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  23.  93
    Teaching Business Ethics: The Role of Ethics in Business and in Business Education[REVIEW]Wesley Cragg - 1997 - Journal of Business Ethics 16 (3):231-245.
    The paper begins with an examination of traditional attitudes towards business ethics. I suggest that these attitudes fail to recognize that a principal function of ethics is to facilitate cooperation. Further that despite the emphasis on competition in modern market economies, business like all other forms of social activity is possible only where people are prepared to respect rules in the absence of which cooperation is rendered difficult or impossible. Rules or what I call the (...) of doing, however, constitute just one dimension of ethics. A second has to do with what we see and how we see it; a third with who we or what I describe as the ethics of being. Of these three dimensions, the first and the third have been most carefully explored by philosophers and are most frequently the focus of attention when teaching business ethics is being discussed. I argue that this focus is unfortunate in as much as it is the second dimension which falls most naturally into the ambit of modern secular educational institutions. It is here that moral education is most obviously unavoidable, and most clearly justifiable in modern secular teaching environments. I conclude by describing the importance of this second dimension for the modern world of business. (shrink)
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  24.  28
    Everybody Else is Doing It, So Why Can’T We? Pluralistic Ignorance and Business Ethics Education.Jonathon R. B. Halbesleben, Anthony R. Wheeler & M. Ronald Buckley - 2005 - Journal of Business Ethics 56 (4):385-398.
    In light of the myriad accounting and corporate ethics scandals of the early 21st century, many corporate leaders and management scholars believe that ethics education is an essential component in business school education. Despite a voluminous body of ethics education literature, few studies have found support for the effectiveness of changing an individual's ethical standards through programmatic ethics training. To address this gap in the ethics education literature the present study (...)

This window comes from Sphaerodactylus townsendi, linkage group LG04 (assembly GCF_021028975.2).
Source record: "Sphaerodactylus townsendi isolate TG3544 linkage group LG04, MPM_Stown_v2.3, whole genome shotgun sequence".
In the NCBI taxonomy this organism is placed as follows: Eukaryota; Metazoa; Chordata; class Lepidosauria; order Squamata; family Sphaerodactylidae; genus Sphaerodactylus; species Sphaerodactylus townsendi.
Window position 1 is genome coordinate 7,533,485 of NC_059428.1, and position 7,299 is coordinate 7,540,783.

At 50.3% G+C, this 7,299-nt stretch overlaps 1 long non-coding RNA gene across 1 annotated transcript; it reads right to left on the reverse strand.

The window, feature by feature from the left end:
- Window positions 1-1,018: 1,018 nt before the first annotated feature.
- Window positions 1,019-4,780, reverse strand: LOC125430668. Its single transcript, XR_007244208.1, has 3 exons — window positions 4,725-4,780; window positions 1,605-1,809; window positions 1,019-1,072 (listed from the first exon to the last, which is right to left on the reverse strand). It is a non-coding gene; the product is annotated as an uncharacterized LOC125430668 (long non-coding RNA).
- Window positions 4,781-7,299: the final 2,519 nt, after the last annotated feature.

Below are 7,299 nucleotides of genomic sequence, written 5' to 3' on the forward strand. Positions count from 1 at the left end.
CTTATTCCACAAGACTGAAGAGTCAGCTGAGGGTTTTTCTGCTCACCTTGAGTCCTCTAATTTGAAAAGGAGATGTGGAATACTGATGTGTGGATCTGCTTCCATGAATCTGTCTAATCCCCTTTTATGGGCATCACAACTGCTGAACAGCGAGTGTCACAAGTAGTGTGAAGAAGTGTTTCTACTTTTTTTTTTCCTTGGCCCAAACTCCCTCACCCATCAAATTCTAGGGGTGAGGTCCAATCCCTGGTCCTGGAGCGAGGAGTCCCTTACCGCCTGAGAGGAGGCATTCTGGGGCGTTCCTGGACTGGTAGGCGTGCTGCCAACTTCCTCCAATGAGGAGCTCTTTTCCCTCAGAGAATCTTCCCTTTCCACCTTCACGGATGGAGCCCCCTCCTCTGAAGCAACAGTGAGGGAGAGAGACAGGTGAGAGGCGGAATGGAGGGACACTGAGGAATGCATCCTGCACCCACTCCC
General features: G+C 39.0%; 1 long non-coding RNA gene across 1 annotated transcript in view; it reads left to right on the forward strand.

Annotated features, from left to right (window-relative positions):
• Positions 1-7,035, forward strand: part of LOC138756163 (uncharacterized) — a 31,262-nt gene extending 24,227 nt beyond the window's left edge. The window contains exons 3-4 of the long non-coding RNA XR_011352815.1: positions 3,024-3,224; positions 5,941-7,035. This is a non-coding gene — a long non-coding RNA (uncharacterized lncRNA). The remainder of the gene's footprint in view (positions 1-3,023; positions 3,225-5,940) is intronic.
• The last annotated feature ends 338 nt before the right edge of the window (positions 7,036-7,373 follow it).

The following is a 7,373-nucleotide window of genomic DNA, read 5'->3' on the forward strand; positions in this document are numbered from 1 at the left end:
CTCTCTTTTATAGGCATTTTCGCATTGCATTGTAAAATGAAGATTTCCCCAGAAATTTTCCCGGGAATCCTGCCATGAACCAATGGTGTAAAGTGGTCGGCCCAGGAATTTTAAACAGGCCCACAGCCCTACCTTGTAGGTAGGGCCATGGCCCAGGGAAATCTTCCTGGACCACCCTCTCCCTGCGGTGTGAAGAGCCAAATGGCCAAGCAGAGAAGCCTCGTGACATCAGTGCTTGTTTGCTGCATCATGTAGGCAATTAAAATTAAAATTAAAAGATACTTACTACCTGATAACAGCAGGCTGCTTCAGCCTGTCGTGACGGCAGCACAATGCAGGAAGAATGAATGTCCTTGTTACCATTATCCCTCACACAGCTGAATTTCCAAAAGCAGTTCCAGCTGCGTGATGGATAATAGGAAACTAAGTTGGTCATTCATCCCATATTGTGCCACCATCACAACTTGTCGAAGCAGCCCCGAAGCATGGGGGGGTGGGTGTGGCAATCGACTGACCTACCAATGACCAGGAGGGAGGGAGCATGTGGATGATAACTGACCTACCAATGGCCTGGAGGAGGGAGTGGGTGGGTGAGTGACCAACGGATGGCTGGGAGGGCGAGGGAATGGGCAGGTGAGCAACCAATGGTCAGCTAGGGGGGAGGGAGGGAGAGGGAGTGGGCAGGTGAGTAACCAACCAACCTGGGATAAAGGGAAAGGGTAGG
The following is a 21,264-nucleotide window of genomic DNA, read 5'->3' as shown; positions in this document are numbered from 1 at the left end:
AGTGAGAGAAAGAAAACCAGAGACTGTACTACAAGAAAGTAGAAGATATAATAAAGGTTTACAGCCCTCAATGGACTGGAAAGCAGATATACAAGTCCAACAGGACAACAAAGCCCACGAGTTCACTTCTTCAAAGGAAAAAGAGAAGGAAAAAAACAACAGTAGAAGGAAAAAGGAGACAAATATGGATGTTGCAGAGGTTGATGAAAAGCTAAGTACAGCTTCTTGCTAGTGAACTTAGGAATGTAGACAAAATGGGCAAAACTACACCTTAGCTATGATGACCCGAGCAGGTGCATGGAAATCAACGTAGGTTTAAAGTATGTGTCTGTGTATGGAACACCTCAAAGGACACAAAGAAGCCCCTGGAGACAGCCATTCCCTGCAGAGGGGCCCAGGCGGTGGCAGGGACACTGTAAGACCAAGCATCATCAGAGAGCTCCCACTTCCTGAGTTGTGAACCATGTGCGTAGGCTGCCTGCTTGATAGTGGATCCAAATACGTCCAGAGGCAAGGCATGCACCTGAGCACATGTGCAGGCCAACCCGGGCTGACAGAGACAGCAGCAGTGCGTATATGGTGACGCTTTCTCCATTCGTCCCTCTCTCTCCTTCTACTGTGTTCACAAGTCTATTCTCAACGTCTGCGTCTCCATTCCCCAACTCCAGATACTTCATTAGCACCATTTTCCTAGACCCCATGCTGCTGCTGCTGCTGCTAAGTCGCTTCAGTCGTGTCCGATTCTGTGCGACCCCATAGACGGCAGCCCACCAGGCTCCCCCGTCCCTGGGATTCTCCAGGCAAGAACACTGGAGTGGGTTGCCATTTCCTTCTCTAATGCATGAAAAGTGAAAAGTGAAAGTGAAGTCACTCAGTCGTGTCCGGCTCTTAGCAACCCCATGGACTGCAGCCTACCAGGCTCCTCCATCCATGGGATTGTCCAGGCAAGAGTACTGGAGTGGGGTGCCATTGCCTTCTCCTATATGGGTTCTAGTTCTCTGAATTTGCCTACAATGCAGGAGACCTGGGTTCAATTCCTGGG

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  25.  10
    Workshop: Embedded Capitalism and Business Ethics Education.Michaela Haase - 2011 - Proceedings of the International Association for Business and Society 22:75-85.
    I give a short report on the origin of the International Working Group on Business Ethics Education (IWBEE) the group’s workshop sessions at the IABSconference. Building on the discussions throughout these workshop sessions, I outline how IWBEE’s perspective on business ethics education can be related to analytical perspectives from anthropology and economics.
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  26.  12
    Are the “Customers” of Business Ethics Courses Satisfied? An Examination of One Source of Business Ethics Education Legitimacy.Carolyn T. Dang & Scott J. Reynolds - 2017 - Business and Society 56 (7):947-974.
    Though there are many factors that contribute to the perceived legitimacy of business ethics education, this research focuses on one factor that is given great attention both formally and informally in many business schools: student satisfaction with the course. To understand the nature of student satisfaction, the authors draw from multiple theories with central claims relating expectations with satisfaction. The authors then compare student expectations of business ethics courses with instructor objectives and discover that (...)
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  27.  22
    Can Business Ethics Be Taught?: A New Model of Business Ethics Education.Hun-Joon Park - 1998 - Journal of Business Ethics 17 (9-10):965-977.
    This paper highlights the potential harms in the current state of business ethics education and presents an alternative new model of business ethics education. Such potential harms in business ethics education is due largely to restricted cognitive level of reasoning, a limited level of ethical conduct which remains only responsive and adaptive, and the estrangement between strategic thinking and ethical thinking. As a remedy for business ethics education, denatured (...)
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  28.  25
    A Framework for Business Ethics Education.A. Scott Carson - 2013 - Journal of Business Ethics Education 10:185-210.
    Business schools are frequently blamed for corporate ethical scandals by failing to develop integrity and critical ethical thinking skills in managers. What should business schools teach to address this? The paper proposes a framework for the development and evaluation of a business ethics curriculum, which is grounded on the AACSB learning goals of ethical understanding, reasoning abilities, managerial knowledge and ethical capacities. The framework is two building blocks in the form of tests, which together provide quality (...)